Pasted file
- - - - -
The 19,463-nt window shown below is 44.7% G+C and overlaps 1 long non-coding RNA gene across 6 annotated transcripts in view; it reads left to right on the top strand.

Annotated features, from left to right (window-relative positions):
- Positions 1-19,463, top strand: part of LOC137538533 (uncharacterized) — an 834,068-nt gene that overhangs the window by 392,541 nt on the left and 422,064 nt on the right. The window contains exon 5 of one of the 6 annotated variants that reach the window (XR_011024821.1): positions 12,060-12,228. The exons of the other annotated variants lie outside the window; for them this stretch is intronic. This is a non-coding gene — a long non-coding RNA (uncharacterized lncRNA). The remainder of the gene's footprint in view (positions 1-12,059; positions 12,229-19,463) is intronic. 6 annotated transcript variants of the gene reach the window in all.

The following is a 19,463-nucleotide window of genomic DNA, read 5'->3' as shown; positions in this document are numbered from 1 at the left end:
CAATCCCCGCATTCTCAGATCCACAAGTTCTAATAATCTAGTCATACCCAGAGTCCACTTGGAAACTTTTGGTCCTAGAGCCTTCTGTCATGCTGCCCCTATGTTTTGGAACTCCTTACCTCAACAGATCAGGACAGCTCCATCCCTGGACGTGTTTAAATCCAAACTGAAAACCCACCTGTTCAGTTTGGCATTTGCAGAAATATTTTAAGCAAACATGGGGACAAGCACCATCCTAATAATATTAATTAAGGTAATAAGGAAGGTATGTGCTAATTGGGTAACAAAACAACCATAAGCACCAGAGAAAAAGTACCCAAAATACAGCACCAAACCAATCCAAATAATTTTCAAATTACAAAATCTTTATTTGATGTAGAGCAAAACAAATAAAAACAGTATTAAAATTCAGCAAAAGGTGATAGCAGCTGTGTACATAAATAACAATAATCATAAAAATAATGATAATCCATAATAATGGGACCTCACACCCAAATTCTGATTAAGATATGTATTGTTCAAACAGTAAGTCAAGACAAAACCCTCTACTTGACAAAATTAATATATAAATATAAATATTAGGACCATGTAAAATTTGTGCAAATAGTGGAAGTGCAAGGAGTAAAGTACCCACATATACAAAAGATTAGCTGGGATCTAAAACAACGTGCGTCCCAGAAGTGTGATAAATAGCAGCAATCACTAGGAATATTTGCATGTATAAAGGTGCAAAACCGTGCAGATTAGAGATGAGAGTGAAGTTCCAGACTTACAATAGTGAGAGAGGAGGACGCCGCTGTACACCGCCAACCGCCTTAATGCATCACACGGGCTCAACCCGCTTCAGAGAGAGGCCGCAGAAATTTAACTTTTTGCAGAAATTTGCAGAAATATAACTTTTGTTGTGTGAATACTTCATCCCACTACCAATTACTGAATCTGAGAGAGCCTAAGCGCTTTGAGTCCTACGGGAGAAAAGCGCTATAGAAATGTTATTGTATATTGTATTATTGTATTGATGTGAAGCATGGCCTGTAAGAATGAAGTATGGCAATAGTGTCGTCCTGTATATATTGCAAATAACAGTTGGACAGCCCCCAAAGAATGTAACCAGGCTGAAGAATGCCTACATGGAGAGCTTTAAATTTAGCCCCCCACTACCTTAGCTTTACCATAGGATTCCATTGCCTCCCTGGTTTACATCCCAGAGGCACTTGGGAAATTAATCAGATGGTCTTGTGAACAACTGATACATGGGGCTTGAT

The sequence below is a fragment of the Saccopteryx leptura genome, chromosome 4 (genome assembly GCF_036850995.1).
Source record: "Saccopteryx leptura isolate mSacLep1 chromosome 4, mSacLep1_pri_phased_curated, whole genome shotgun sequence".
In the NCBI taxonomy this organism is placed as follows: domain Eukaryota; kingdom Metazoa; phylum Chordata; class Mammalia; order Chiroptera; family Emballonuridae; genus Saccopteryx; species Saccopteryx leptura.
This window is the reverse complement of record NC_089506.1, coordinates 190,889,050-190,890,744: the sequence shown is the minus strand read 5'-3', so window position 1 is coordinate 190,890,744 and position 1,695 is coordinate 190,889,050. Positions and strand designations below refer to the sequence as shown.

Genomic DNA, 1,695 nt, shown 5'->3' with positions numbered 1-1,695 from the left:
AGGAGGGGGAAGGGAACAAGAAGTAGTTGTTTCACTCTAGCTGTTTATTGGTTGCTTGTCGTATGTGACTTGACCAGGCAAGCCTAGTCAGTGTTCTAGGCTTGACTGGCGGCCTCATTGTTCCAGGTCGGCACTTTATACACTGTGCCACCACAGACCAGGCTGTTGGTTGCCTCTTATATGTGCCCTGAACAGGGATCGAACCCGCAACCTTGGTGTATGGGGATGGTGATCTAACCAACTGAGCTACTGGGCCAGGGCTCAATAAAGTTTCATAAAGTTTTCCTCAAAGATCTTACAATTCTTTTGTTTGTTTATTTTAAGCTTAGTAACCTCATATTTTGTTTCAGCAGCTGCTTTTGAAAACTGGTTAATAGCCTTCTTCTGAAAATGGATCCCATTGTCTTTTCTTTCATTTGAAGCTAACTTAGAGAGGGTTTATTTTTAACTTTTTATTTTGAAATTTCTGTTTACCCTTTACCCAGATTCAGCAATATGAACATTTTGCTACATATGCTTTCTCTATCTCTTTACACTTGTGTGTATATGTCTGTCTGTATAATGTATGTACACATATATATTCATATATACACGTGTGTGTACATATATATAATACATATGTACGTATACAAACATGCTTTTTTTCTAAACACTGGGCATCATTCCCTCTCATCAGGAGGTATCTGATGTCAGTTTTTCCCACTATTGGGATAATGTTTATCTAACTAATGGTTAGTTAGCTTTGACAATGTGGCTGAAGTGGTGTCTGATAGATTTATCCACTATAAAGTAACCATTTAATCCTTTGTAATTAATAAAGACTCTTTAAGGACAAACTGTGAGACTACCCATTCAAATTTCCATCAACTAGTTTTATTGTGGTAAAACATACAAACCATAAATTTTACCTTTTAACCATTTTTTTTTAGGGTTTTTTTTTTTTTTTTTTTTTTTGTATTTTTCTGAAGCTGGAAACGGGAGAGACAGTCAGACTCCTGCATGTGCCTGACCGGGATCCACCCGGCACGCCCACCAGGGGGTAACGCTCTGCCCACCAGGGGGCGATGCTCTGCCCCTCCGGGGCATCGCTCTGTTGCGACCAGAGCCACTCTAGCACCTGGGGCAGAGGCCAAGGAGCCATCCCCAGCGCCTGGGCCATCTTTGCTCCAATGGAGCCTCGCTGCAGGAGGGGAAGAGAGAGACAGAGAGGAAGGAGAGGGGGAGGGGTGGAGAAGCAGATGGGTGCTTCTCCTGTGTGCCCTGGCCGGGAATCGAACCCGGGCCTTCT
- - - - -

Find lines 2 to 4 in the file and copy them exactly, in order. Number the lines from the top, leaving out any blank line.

Annotated features, from left to right (window-relative positions):
- Positions 1-19,463, top strand: part of LOC137538533 (uncharacterized) — an 834,068-nt gene that overhangs the window by 392,541 nt on the left and 422,064 nt on the right. The window contains exon 5 of one of the 6 annotated variants that reach the window (XR_011024821.1): positions 12,060-12,228. The exons of the other annotated variants lie outside the window; for them this stretch is intronic. This is a non-coding gene — a long non-coding RNA (uncharacterized lncRNA). The remainder of the gene's footprint in view (positions 1-12,059; positions 12,229-19,463) is intronic. 6 annotated transcript variants of the gene reach the window in all.

The following is a 19,463-nucleotide window of genomic DNA, read 5'->3' as shown; positions in this document are numbered from 1 at the left end: